Weekly Communication, #2
Cookie was abandoned as a kitten along with her mom, two totally orange brothers and, like her, two calico sisters. Her mom and siblings were left without food or water during the middle of the summer in a hot apartment building. However, mother cat and her five three-week-old kittens were saved by the apartment building's owner when he came by to see if his former tenants had taken everything with them when they left. To his surprise, they had not!
Though this was a cruel thing that was done to the six cats, many kindhearted people helped Cookie's mom and all of her brothers and sisters get adopted to good homes with people who had plenty of love to spare. Several weeks later, Cookie came to live with me, my wife, two gerbils named Dash and Flurry, and another cat named Mittens. My name is Joel T. McGrath, and I'm a sucker for a purr-fect face and a hard-luck story.
Dash, Flurry, and Uncle Scamper
From the moment I adopted her, I knew Cookie was different somehow. She always looked me straight in the eyes. It was almost as if she wanted to communi-cat with me on some higher level.
The first sign of trouble didn't come with an itch, like I would have thought, but with a burst of wild behavior instead. Cookie tore through the house with reckless abandon. She acted as if she were running away from something. Though she was a kitten, this it seemed was more than just kittenish quirks, this was fear!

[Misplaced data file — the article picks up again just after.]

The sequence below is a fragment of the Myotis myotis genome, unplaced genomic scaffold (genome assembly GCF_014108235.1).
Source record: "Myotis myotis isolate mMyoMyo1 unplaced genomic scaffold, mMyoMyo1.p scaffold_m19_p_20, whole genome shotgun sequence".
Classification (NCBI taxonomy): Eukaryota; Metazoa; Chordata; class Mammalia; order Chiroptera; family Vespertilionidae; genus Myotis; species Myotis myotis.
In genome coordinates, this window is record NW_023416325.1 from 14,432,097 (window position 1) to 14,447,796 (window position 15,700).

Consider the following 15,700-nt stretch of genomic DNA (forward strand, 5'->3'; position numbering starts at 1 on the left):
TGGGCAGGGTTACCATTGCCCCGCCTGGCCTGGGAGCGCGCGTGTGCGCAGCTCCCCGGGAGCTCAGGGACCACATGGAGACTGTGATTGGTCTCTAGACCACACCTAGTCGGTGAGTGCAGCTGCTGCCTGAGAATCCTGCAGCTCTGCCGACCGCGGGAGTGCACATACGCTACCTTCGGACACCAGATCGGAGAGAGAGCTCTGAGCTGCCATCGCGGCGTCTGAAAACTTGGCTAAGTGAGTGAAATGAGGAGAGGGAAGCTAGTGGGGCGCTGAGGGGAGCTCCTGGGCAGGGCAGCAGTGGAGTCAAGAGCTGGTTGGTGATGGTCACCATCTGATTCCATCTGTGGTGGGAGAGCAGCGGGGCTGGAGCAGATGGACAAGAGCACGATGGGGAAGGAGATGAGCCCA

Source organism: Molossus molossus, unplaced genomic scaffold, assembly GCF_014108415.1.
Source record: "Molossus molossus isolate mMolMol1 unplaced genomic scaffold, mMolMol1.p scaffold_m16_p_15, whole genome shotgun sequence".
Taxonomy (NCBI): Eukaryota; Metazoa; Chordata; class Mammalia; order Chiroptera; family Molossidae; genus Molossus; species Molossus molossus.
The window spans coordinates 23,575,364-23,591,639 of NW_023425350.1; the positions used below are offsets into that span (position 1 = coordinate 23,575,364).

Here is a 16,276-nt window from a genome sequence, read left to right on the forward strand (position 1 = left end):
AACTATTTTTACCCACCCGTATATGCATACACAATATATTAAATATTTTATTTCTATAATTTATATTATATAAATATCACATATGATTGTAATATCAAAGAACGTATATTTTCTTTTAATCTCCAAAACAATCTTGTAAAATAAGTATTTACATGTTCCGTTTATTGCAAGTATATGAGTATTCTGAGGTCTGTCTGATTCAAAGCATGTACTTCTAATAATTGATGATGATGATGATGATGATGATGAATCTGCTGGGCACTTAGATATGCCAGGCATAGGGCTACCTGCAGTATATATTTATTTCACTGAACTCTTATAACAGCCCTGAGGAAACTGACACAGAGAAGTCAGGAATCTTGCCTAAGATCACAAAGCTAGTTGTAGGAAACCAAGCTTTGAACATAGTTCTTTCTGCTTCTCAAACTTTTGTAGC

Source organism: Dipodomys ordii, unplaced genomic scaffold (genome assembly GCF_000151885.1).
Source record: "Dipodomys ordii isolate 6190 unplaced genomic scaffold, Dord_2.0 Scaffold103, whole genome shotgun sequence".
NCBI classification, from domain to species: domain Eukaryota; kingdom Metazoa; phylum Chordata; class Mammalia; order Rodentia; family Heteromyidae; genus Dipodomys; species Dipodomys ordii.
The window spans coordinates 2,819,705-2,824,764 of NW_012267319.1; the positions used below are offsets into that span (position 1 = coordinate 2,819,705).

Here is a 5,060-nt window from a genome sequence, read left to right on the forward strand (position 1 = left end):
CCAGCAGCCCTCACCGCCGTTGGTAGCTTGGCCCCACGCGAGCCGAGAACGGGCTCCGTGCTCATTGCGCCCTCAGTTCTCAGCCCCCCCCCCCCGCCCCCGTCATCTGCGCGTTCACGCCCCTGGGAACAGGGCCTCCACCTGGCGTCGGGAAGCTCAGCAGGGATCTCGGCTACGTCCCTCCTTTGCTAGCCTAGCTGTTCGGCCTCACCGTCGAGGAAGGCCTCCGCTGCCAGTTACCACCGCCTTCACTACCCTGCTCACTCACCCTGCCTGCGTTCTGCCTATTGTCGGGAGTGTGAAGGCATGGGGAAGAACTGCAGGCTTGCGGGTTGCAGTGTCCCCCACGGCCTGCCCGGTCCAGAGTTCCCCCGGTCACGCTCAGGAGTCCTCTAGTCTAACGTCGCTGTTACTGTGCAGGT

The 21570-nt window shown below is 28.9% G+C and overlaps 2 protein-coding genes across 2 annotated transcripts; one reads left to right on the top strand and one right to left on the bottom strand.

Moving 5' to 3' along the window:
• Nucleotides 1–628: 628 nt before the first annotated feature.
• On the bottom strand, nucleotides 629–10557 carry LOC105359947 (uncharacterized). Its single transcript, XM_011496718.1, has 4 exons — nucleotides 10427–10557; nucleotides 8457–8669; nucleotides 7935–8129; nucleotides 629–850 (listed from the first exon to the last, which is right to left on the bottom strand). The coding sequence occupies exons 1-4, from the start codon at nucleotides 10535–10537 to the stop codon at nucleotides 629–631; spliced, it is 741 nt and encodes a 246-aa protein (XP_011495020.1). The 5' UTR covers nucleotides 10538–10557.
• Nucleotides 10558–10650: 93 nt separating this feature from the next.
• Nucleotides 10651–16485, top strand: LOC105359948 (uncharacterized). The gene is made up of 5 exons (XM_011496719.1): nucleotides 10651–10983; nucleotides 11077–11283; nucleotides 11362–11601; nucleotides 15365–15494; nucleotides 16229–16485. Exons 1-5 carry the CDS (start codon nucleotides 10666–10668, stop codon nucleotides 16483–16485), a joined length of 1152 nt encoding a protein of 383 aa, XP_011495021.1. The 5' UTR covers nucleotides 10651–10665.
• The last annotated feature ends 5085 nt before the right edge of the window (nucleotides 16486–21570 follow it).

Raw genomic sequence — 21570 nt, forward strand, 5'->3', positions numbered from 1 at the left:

Cookie has never been outside, and she has nothing to fear inside the house, as Mittens, pictured below, is ten-years-old and cares more about sleeping than anything Cookie ever does.
Mittens in His Natural Habitat
Most of Cookie's wild behavior was explained away by the articles on the internet. She is a tortoiseshell cat, which have been known to have "Tortitude," and therefore prone to mischief. But she really acted like a tortoise*hell cat through and through.
Still, there was more to her outlandish behavior than the internet could explain away. Whenever I worked on my manuscript, Cookie would, without warning, jump onto the keyboard, thus causing typos, misspellings, and even the dreaded page deletion.
Then, one day she finally did it. Cookie completely erased my entire book in a single jump.
"Cookie! I can't believe you did that!" I said while frantically trying to retrieve my work.
I tried to grab her, but she casually walked behind the computer screen as if I were overreacting. That's when I noticed one word with a blinking cursor trailing its end. The word was "flee."
Was Cookie warning, worse yet, threatening me? When Cookie began scratching her neck, I parted her fur and found the real problem--fleas. After all that, it seemed she was just a bad speller. Cookie didn't mean flee, she meant "flea."
At first glance, they seemed like ordinary fleas. But upon a second look, these were not like any fleas that I'd ever seen before. These strange fleas were incredibly organized. Remarkably, there were tiny remnants of a flying machine on Cookie's back. I was unable to track the fleas because they all scuttled away from the light and into Cookie's lush dark fur. Like an army, they grouped together and took the broken pieces of their flying machine with them just as Cookie jumped away from my grasp and ran downstairs.